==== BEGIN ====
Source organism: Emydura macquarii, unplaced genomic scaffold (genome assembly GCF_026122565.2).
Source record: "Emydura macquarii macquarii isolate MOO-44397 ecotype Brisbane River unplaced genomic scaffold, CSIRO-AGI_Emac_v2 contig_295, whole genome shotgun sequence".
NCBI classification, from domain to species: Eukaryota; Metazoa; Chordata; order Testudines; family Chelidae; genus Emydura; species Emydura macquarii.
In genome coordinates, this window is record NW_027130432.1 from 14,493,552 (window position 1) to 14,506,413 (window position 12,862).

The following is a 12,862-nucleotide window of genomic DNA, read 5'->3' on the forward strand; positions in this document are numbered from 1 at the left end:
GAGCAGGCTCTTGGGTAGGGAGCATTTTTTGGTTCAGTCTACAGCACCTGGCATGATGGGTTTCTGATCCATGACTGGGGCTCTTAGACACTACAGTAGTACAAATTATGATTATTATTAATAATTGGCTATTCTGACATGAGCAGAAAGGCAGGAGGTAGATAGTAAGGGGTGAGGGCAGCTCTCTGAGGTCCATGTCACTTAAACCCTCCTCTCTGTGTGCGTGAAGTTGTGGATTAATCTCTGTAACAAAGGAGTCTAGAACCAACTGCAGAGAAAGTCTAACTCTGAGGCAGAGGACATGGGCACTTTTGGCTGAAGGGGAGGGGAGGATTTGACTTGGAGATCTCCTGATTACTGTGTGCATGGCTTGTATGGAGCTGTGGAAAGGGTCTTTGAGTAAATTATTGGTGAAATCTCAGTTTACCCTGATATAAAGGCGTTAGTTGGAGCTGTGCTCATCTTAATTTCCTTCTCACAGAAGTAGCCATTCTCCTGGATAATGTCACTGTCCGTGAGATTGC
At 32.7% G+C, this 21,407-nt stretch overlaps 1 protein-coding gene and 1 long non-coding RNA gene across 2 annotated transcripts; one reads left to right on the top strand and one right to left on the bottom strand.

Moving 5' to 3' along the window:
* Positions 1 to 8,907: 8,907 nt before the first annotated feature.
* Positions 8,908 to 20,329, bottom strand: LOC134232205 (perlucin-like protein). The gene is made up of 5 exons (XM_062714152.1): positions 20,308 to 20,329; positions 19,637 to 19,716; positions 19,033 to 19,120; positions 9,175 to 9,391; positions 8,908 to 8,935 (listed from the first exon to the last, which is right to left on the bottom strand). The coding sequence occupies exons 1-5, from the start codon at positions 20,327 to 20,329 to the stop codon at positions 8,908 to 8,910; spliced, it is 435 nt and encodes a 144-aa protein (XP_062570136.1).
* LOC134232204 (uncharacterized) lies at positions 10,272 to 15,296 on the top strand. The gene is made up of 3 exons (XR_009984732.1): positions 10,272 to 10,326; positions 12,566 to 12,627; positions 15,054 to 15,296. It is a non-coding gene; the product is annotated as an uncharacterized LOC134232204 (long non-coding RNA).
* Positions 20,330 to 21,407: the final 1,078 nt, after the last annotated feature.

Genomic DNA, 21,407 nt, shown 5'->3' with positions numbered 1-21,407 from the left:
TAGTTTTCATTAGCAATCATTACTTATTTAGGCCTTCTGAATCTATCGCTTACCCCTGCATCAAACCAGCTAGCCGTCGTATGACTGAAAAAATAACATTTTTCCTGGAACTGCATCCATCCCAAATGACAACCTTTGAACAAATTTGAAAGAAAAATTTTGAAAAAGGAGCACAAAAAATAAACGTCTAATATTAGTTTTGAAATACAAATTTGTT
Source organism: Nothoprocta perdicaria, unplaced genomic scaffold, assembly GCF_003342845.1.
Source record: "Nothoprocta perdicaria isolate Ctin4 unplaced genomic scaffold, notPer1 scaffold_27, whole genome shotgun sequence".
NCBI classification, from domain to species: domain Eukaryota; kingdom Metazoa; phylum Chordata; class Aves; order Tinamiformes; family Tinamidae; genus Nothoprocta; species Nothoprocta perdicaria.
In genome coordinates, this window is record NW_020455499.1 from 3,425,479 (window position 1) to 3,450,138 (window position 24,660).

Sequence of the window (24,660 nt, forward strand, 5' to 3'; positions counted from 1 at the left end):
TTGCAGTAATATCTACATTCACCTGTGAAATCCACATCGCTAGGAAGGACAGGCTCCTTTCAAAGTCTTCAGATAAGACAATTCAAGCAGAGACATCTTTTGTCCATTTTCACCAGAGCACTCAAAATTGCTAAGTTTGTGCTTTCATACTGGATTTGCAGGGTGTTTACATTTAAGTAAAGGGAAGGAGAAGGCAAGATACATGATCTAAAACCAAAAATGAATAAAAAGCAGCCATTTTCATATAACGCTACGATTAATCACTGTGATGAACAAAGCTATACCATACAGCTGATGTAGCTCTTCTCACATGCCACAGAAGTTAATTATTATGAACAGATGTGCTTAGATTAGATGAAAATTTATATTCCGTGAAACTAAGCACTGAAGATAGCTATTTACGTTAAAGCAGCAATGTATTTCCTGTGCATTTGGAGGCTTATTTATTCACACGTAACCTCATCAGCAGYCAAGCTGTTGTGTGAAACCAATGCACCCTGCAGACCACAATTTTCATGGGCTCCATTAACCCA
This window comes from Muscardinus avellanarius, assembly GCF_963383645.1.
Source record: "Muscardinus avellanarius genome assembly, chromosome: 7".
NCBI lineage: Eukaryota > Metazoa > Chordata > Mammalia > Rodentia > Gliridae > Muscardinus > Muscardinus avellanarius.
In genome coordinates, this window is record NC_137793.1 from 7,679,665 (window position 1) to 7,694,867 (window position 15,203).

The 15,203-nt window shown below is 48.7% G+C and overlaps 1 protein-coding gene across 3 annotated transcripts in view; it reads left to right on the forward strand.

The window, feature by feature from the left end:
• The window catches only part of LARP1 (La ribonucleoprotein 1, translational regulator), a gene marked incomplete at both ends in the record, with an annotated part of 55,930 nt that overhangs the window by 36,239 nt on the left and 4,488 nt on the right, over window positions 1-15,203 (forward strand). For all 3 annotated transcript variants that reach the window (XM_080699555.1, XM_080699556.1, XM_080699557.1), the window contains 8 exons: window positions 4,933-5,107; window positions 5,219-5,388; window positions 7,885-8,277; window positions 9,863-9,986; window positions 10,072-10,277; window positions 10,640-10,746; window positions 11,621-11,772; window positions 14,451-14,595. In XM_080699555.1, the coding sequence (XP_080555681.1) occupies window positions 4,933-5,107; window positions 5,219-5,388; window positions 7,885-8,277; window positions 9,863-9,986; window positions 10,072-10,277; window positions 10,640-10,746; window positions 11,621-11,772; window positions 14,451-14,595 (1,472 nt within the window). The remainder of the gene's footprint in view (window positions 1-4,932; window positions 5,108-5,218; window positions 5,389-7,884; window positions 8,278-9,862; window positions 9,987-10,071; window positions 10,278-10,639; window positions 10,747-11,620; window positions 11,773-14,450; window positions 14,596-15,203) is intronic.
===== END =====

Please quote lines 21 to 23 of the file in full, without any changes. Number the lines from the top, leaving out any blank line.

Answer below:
This window comes from Muscardinus avellanarius, assembly GCF_963383645.1.
Source record: "Muscardinus avellanarius genome assembly, chromosome: 7".
NCBI lineage: Eukaryota > Metazoa > Chordata > Mammalia > Rodentia > Gliridae > Muscardinus > Muscardinus avellanarius.